Amazon announced Alexa for Business at its re:Invent conference today. And while I don’t look forward to working in an open plan office with all my coworkers yelling “boldface” at the same time, I do think they’re on to something.
According to Amazon, “Alexa can also do things around the workplace, like providing directions to a conference room, notifying IT about a broken printer, or placing an order for office supplies. …Alexa for Business utilizes information about the devices, user accounts, and skills in your organization. When someone in your organization asks Alexa a question, Alexa uses this information to respond or perform the requested action.”
There is a lot of room for innovation in conference rooms, combining the “things” in there with the content and data in the background needed to make them useful, from logins to employee directories to documents and media in the cloud. Or how about just being able to switch video inputs, turn things on and off, and change volume without hunting for a remote (that then turns out to have dead batteries)?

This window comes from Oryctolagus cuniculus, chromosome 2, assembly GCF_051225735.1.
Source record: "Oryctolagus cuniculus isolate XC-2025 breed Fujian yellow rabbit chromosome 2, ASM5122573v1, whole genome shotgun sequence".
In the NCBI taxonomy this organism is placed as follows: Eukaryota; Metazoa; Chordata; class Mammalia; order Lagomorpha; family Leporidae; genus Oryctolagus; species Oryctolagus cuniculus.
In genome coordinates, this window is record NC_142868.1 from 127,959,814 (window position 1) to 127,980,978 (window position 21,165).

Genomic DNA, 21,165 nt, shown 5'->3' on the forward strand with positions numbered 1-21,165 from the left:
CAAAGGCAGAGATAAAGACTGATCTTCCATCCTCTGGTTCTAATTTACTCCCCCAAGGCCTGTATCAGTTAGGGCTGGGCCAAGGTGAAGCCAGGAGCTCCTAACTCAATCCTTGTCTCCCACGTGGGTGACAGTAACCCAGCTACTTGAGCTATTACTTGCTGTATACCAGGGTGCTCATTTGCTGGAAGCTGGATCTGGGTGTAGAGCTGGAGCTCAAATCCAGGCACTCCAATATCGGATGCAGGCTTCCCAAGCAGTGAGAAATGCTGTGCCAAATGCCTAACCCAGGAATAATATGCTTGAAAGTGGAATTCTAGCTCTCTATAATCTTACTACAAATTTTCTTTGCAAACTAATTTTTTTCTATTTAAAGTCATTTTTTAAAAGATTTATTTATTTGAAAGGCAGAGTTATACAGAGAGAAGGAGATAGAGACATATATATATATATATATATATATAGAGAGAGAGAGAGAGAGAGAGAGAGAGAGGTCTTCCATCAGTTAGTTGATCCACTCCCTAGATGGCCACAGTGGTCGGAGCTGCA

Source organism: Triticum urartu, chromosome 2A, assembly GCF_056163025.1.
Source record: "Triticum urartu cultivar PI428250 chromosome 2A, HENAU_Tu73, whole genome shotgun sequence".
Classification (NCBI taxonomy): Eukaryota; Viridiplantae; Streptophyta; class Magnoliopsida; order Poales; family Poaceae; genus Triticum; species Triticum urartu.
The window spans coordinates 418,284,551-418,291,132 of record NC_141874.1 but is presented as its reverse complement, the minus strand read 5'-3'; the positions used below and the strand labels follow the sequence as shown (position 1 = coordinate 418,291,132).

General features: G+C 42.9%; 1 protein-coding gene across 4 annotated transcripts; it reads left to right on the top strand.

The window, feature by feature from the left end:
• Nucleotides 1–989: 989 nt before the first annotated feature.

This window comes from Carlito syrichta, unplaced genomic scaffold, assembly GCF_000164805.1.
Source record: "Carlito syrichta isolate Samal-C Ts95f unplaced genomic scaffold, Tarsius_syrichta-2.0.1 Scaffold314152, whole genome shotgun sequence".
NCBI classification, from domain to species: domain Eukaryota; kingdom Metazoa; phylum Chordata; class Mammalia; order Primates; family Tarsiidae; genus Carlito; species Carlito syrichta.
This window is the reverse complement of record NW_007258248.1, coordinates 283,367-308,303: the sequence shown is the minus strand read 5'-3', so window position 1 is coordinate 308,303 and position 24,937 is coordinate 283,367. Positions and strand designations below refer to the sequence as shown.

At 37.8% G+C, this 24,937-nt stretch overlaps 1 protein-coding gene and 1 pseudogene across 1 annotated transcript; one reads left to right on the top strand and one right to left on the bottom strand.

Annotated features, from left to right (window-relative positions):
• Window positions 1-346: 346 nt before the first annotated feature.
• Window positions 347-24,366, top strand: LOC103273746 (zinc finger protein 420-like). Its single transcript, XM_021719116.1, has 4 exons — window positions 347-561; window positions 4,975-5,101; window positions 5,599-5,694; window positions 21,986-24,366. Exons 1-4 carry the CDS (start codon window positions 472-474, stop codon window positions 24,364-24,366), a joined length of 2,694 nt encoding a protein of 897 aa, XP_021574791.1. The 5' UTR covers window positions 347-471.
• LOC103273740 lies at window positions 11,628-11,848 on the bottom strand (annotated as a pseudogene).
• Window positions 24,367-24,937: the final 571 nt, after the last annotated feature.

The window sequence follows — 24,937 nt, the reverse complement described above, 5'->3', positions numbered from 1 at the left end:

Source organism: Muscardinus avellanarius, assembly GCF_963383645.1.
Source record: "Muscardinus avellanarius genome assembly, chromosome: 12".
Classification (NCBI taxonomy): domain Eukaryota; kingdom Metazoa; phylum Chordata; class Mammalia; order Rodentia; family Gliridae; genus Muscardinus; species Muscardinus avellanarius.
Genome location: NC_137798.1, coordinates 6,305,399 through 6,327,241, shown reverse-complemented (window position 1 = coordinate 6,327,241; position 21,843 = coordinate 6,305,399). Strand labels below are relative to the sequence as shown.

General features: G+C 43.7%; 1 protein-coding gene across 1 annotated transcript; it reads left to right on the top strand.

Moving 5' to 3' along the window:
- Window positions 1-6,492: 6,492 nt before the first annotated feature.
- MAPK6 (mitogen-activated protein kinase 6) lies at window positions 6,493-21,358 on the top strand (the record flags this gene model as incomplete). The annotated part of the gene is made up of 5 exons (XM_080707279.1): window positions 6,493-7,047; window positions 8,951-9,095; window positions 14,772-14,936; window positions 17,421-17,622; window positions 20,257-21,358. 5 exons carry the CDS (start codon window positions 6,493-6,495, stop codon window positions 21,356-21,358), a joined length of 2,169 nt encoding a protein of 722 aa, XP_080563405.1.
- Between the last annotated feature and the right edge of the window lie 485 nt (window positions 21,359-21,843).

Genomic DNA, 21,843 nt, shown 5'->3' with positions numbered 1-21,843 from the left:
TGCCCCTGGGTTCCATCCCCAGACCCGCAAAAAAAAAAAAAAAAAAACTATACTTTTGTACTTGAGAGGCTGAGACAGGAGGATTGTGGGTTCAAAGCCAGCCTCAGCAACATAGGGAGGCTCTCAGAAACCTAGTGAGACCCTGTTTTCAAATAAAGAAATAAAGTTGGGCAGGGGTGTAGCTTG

As organizations create more collaborative spaces – not quite conference rooms but not cubes either – the potential siting opportunities will increase. And, not to be too techie-centric, think of the deskless workers in messy hands environments (research labs, bakeries, healthcare) who have always found touch environments troublesome.
A conference room Alexa is really just an entry point for the injection of natural language interfaces (NLI) into a business environment. Although voice is not the only – or even most likely – NLI (see my post “Alexa for Business: Natural Language Interfaces in the Workplace“)
Now I just need Alexa in robot form so I can tell everyone straggling from the 9am meeting that “Mr. Roth has this conference room at 10:00. You have 60 seconds to evacuate the premises or face the consequences”.
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